Trucking industry reps blast upcoming hours-of-service changes at House hearing

hours of service truck stopTrucking stakeholders representing fleets, owner-operators and the enforcement sector outlined shortcomings the new hours-of-service regulation at a House subcommittee hearing June 18, in which Federal Motor Carrier Safety Administrator Anne Ferro defended the rules and a safety group representative said the rules weren’t restrictive enough.

Highway Subcommittee Chairman Thomas Petri said trucking entities have told him “a one-size-fits-all approach won’t provide the flexibility some companies need to take the appropriate rest breaks.”

The Wisconsin Republican noted examples of the issue with the HOS rule that will become effective July 1. A driver resting undisturbed in a chair while waiting for loading or unloading is technically on-duty. Truckers have asked why that time cannot count toward the 30-minute break requirement, he said.

Mark Savage, president of the Commercial Vehicle Safety Alliance, said roadside inspections are a proactive program while compliance reviews are an after-the fact review. ”While the hours-of-service regulations are designed to help the driver obtain quality rest, each of the new rules can be easily disguised or falsified,” Savage said.

Additional enforcement tools are needed, including requiring electronic on-board recorders and for supporting documents to be kept in the vehicle. Until these are mandatory, “roadside enforcement’s job will continue to be challenging and those who seek to break the rules will have more opportunity to do so,” he said.

Steve Williams, head of Maverick USA, testified for the American Trucking Associations. An illustration of the “arbitrary and capricious” nature of the Federal Motor Carrier Safety Administration’s rule change is its new restart restrictions, purported to reduce driver fatigue.

The agency relied on a pre-2003 large truck crash study, which predated the 2003 hours rule changes that addressed fatigue. This study obviously could not show any effect of current hours rules on on fatigue conditions, Williams said.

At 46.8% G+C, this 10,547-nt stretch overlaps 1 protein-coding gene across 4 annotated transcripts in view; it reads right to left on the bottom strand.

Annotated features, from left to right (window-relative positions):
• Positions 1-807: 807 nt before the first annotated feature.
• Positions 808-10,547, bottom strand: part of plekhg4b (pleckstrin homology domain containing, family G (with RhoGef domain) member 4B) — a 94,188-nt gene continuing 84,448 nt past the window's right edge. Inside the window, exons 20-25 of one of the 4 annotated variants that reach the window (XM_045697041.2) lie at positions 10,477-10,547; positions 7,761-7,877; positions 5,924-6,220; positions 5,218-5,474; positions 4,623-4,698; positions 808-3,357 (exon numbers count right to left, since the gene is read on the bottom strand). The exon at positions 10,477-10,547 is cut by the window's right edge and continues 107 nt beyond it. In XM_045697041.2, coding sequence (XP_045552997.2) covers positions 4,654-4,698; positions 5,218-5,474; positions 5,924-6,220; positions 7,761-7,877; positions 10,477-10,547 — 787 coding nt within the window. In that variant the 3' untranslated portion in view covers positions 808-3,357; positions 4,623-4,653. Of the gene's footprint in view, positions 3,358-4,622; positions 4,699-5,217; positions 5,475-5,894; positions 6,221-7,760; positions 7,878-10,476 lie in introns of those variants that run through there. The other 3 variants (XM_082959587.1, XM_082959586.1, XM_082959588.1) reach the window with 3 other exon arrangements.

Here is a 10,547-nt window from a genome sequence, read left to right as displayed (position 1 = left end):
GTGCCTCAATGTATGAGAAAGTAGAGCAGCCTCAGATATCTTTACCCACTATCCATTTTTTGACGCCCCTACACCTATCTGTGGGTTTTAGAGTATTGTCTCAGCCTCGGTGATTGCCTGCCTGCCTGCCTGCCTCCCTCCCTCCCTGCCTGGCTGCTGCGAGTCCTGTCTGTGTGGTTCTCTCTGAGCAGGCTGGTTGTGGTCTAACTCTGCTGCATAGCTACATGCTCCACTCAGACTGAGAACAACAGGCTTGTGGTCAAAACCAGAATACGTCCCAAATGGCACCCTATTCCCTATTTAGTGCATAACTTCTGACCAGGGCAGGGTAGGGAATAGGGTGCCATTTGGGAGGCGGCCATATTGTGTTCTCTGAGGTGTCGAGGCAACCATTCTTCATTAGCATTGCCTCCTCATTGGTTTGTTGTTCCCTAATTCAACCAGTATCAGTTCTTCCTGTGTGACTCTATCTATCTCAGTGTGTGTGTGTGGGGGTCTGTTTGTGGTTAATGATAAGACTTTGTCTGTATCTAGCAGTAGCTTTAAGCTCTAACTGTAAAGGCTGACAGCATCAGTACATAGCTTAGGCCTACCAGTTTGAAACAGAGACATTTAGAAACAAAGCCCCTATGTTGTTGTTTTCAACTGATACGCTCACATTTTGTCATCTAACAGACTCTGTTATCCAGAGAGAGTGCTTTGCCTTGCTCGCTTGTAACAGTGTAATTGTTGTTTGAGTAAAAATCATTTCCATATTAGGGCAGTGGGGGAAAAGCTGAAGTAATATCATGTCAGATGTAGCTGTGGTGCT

Owner-operator Edward Stocklin, owner of Stocklin Trucking, told the committee that the agency overlooked opportunity to provide flexibility in balancing a trucker’s work day. Testifying on behalf of the Owner-Operator Independent Drivers Association, he said truckers have many situations beyond their control, such as being detained by shippers or traffic problems.

“Of greatest impact to truckers, the final rule adds new restrictions onto the 34-hour restart period that will significantly reduce the flexibility provided to truckers under current HOS rules,” Stocklin said.

Joan Claybrook, representing the Advocates for Highway and Auto Safety, testified the hours rule “is substantially similar to the two prior HOS rules which were struck down twice by a federal court.”

The 2011 final rule takes steps toward improving driver fatigue, but “overall falls short of making the necessary improvements for safety that are needed to reduce the annual toll of truck-involved crash deaths and injuries as outlined by the court,” she said.

FMCSA Administrator Anne Ferro defended the rule and acknowledged some congressional representatives and stakeholders want its start date postponed. The agency has twice rejected petitions to delay implementation until 90 days following a ruling from a federal appeals court over the ATA’s challenge of the regulation.

“The agency continues to believe it is inappropriate to sacrifice several months of safety benefits from the timely implementation of the rule,” Ferro said. The requests lacked “adequate support” for the delays, she added.